Removing the SAT and ACT from college applications

Is it being supported by students and teachers?


There have been noticeable differences in the SAT scores by family income since 1995.

Colleges in California and around the United States have been making the ACT and SAT optional on the college application in 2020 with hopes to include more diversity and level the playing field for students’ acceptance. In the past with standardized tests, there have been issues caused by a difference in social economics and by a student being judged by the test, not by their character. A way to help students have a higher chance of getting accepted into their desired school is by making the ACT and SAT optional. 

In order for students to get a good score on these academic tests they often need to retake it, hire a tutor for help, or take a prep class. Mr. Fowler, a teacher for AP Calculus AB and BC, has been teaching the prep class for the SAT for twenty years. The class costs 150$ and allows students to get the help they need for the test. Fowler shared the impact of taking this course. “So the students that take the class and put in the work have come back and said that their scores have increased. We have had students who routinely score 50 to 100 points higher in the math section. I teach this class to help students against the necessary evil, but I am in support of making these tests optional.”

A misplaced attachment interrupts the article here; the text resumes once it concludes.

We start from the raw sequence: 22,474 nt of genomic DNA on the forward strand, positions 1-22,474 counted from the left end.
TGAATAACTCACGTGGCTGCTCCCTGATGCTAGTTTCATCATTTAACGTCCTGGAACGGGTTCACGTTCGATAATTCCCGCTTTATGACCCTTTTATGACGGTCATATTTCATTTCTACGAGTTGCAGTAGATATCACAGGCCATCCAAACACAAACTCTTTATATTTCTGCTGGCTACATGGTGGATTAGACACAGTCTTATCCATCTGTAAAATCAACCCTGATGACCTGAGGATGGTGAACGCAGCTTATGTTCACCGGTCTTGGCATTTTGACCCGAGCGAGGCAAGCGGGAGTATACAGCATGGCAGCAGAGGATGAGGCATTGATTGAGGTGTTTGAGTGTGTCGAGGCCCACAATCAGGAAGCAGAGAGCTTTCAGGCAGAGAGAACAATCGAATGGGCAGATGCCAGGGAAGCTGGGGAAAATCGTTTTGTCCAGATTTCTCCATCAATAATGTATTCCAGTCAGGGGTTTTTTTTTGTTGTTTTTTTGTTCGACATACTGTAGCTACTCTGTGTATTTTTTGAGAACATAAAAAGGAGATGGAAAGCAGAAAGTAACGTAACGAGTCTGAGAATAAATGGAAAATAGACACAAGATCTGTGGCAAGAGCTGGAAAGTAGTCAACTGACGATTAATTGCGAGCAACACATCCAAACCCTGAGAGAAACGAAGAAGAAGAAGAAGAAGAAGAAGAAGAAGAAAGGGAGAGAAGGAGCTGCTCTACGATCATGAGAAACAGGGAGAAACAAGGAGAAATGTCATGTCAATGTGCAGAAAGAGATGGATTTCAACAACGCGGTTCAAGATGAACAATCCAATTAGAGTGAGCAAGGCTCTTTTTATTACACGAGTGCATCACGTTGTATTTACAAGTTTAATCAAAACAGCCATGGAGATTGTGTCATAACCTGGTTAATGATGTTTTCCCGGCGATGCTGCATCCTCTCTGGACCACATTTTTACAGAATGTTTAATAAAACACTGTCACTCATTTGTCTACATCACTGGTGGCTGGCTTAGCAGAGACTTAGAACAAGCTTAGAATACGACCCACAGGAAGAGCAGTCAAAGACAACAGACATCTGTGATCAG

There is a magic number for each student in which they feel they have to get in order to be accepted into their dream school. Some schools also offer scholarships based upon the score from the SAT. These tests range from 45-60 dollars but once adding a tutor on top of it or a prep class, it can become very expensive. 

This is not a fair playing ground for lower-income families who do not have this type of money to spend on a test. Students also turn to cheating and some parents even bribe the college board graders to alter the score of their child’s test. Another disadvantage. Students need to be able to have equal opportunity to get a score that a college would accept without financial barriers. One way to solve this issue is to get rid of these tests. 

The SAT and ACT do not measure who a person is and their capability. One student, Annabelle McCelland, went to a BYU camp in the summer of her junior year for ACT help. She shared her results and beliefs about the SAT and ACT. “I took the ACT test before and after and my score improved by one point.” She continued to answer about the value of the test. “I feel the ACT and SAT aren’t true representations of a student’s abilities and I agree that the ACT and SAT should be optional in college applications.” 

These standardized tests show if a student can memorize material and whether they are a good or bad test taker. It also evaluates if the student learned basic material but for some students, they have not done this material on the test since freshman year. There are also a lot of people out there with test anxiety and these tests do not do a good job of showing what the student knows. These tests can make signing up for college a lot more stressful for students and the idea that a single score can either make it or break it for a student to get into college is too much pressure. Some people are naturally gifted at taking tests while others study for weeks and hardly pass the test because they have mental barriers in the way. Making the ACT and SAT optional on college applications would lower the stress in students, help lower-income families, and allow other parts of the application show for who the student really is.